Monday, February 2, 2009

Ath Saptami

On the seventh day of the bright half of the Magh month the Sun is worshipped. The sun is imagined to be a chariot drawn by seven horses, which represent the seven colours of the rainbow. The charioteer, Arun, has his feet deformed. Arunoday means the dawn. On this day some people go to take bath in the river before dawn carrying a lamp on their head. Then in the courtyard in front of the house the sun is worshipped. A picture of the chariot and the seven horses is drawn on the ground. On the four sides “rangoli” is made (designs made with powders) and in the centre cow dung is burnt. Then on the stove milk is boiled in earthen vessels while facing the sun. When the milk boils it is believed it reaches the sun. Rath Saptmi

Then an offering of “khir” made of wheat is shown to the sun. In the “sup” (basket for sifting corn) twelve heaps of grain are offered to the sun, the number corresponding to the twelve constellations through which the sun goes. Grain is offered to the brahmins.Some people show their respect to the sun by bowing twelve times every day to the sun, repeating every time one of the twelve names of the sun. These twelve names are: Mitra, Ravi, Surya, Ahanu, Khag, Pushan, Hirnyagarbha, Marichi, Aditya, Savita, Arka, and Bhaskar. On this day a new season begins, the sun sitting on his chariot sets out on his journey.

In the country of Kamboj there was a king named Yashovarma. He was a religious minded ruler, arid happiness prevailed in his kingdom. But the king had become old and had no children. He prayed to God to give him a son. Finally God heard his prayer and the king got a son. But the son was very sickly. All remedies were tried but the boy would not be cured.

One day a Muni named Vinit came to the palace. He was a very learned Muni and knew the three times (“tricalgnani”), which means that he knew the past, the present, and the future. So the king asked the Muni when his son would get alright. Muni Vinit remained with his eyes closed for a while. Then he said to the king, “Your son is sick because in his previous life he was very rich, but never gave any alms and used his wealth for himself only.”

King Yashovarma asked, “If he was a sinner, how is it that he was born the son of a king?”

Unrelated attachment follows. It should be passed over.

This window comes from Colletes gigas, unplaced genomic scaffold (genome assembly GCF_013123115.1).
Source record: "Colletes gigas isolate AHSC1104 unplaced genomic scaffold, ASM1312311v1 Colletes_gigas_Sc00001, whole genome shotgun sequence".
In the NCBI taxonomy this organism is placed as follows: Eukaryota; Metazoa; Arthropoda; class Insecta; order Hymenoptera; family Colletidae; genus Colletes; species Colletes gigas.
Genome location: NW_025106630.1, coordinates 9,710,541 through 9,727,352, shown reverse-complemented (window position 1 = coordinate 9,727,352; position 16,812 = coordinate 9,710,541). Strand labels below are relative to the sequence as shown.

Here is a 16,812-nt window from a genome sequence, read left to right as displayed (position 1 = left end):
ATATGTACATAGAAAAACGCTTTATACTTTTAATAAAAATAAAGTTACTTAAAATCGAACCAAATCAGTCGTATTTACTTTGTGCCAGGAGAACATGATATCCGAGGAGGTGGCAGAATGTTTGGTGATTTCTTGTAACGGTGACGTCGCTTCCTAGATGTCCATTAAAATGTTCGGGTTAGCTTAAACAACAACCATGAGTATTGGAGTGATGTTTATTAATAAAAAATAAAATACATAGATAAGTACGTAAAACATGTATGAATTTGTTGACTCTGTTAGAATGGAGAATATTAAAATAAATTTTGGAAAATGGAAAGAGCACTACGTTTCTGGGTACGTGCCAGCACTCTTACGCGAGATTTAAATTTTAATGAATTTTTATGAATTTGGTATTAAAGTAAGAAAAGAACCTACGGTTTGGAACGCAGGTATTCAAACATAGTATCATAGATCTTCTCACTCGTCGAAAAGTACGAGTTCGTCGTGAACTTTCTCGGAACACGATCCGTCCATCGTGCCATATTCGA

Muni Vinit replied, “Yes, he was a sinner in his previous life. But once with his eyes he saw the “puja” (worship) of Rath Saptami. With this he acquired the merit needed to be born of a royal family.”
“So, will not his sickness disappear by a similar act of merit?” King Yashovarma eagerly asked.
“Yes, make him observe the vow of ‘Rath Saptami’ and his sickness will completely disappear.”
Then Mimi Vinit gave the king information about Rath Saptami and by the merit of this vow the King’s son was liberated from his disease.

The Gayatri Mantra
From ancient times men have attributed divinity to the sun. For the “munj” (thread) ceremony the boy is made to stand facing the sun, and the priest makes the following prayer, “Oh Sun, this is your student. Protect him, and give him a long life.” After the “munj” ceremony every day in the evening the Gayatri mantra must be recited. This mantra is given great importance:
“God is the mover of this world. The shining brilliance of God is the most exalted and the most difficult to describe. This brilliance is liked by everybody. We meditate upon such brilliance. We bring it to our mind. May this God, who is the sun, inspire our intellect and our devotional medita-tion and may the recitation of this gayatri illumine our intellect.”

Suya Namskar are done to on this occasion

Surya Namaskara (IAST: Sūrya namaskāra) or Sun Salutation (lit. "salute to the sun"), is a common sequence of Hatha yoga asanas. Its origins lie in a worship of Surya, the Hindu solar deity. This sequence of movements and poses can be practised on varying levels of awareness, ranging from that of physical exercise in various styles, to a complete sadhana which incorporates asana, pranayama, mantra and chakra meditation.

The physical base of the practice links together twelve asanas in a dynamically performed series. These asanas are ordered so that they alternately stretch the spine backwards and forwards. When performed in the usual way, each asana is moved into with alternate inhalation and exhalation (except for the sixth asana where the breath is held in external suspension). A full round of Surya namaskara is considered to be two sets of the twelve poses with a change in the second set to moving the opposite leg first through the series.

Proponents of the use of Surya namaskara as part of the modern yoga tradition prefer to perform it at sunrise, which the orthodox consider to be the most 'spiritually favourable' time of the day.

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